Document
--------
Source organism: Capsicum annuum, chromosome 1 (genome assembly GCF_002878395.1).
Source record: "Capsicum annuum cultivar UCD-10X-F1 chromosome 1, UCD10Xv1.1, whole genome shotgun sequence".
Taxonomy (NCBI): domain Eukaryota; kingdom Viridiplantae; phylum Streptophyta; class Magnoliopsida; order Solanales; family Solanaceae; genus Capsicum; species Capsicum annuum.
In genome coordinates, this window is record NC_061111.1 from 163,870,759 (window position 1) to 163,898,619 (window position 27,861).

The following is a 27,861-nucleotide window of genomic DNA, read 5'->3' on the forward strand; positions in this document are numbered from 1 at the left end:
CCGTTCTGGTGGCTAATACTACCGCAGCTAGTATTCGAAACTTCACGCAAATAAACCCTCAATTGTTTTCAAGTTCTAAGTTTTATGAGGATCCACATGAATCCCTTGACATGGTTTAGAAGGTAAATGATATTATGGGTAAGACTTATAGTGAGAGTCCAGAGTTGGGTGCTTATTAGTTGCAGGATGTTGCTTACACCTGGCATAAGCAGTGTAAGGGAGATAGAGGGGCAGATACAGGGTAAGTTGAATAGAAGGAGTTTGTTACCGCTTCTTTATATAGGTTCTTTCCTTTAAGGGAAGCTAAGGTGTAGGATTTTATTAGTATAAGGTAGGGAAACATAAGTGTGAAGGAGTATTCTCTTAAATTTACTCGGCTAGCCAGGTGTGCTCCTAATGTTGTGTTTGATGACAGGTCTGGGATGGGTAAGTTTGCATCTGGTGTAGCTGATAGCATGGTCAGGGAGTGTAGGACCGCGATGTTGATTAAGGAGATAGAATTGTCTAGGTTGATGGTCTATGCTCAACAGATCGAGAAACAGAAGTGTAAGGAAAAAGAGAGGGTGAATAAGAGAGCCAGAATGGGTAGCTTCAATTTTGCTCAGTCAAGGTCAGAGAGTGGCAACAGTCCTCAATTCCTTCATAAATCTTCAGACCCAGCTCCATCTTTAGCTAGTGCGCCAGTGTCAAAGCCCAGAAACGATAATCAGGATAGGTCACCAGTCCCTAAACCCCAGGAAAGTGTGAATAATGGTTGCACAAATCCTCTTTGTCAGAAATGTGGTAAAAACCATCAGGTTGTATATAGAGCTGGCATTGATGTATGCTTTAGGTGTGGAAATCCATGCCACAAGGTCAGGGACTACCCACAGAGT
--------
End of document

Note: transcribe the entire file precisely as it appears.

Source organism: Capsicum annuum, chromosome 1 (genome assembly GCF_002878395.1).
Source record: "Capsicum annuum cultivar UCD-10X-F1 chromosome 1, UCD10Xv1.1, whole genome shotgun sequence".
Taxonomy (NCBI): domain Eukaryota; kingdom Viridiplantae; phylum Streptophyta; class Magnoliopsida; order Solanales; family Solanaceae; genus Capsicum; species Capsicum annuum.
In genome coordinates, this window is record NC_061111.1 from 163,870,759 (window position 1) to 163,898,619 (window position 27,861).

The following is a 27,861-nucleotide window of genomic DNA, read 5'->3' on the forward strand; positions in this document are numbered from 1 at the left end:
CCGTTCTGGTGGCTAATACTACCGCAGCTAGTATTCGAAACTTCACGCAAATAAACCCTCAATTGTTTTCAAGTTCTAAGTTTTATGAGGATCCACATGAATCCCTTGACATGGTTTAGAAGGTAAATGATATTATGGGTAAGACTTATAGTGAGAGTCCAGAGTTGGGTGCTTATTAGTTGCAGGATGTTGCTTACACCTGGCATAAGCAGTGTAAGGGAGATAGAGGGGCAGATACAGGGTAAGTTGAATAGAAGGAGTTTGTTACCGCTTCTTTATATAGGTTCTTTCCTTTAAGGGAAGCTAAGGTGTAGGATTTTATTAGTATAAGGTAGGGAAACATAAGTGTGAAGGAGTATTCTCTTAAATTTACTCGGCTAGCCAGGTGTGCTCCTAATGTTGTGTTTGATGACAGGTCTGGGATGGGTAAGTTTGCATCTGGTGTAGCTGATAGCATGGTCAGGGAGTGTAGGACCGCGATGTTGATTAAGGAGATAGAATTGTCTAGGTTGATGGTCTATGCTCAACAGATCGAGAAACAGAAGTGTAAGGAAAAAGAGAGGGTGAATAAGAGAGCCAGAATGGGTAGCTTCAATTTTGCTCAGTCAAGGTCAGAGAGTGGCAACAGTCCTCAATTCCTTCATAAATCTTCAGACCCAGCTCCATCTTTAGCTAGTGCGCCAGTGTCAAAGCCCAGAAACGATAATCAGGATAGGTCACCAGTCCCTAAACCCCAGGAAAGTGTGAATAATGGTTGCACAAATCCTCTTTGTCAGAAATGTGGTAAAAACCATCAGGTTGTATATAGAGCTGGCATTGATGTATGCTTTAGGTGTGGAAATCCATGCCACAAGGTCAGGGACTACCCACAGAGT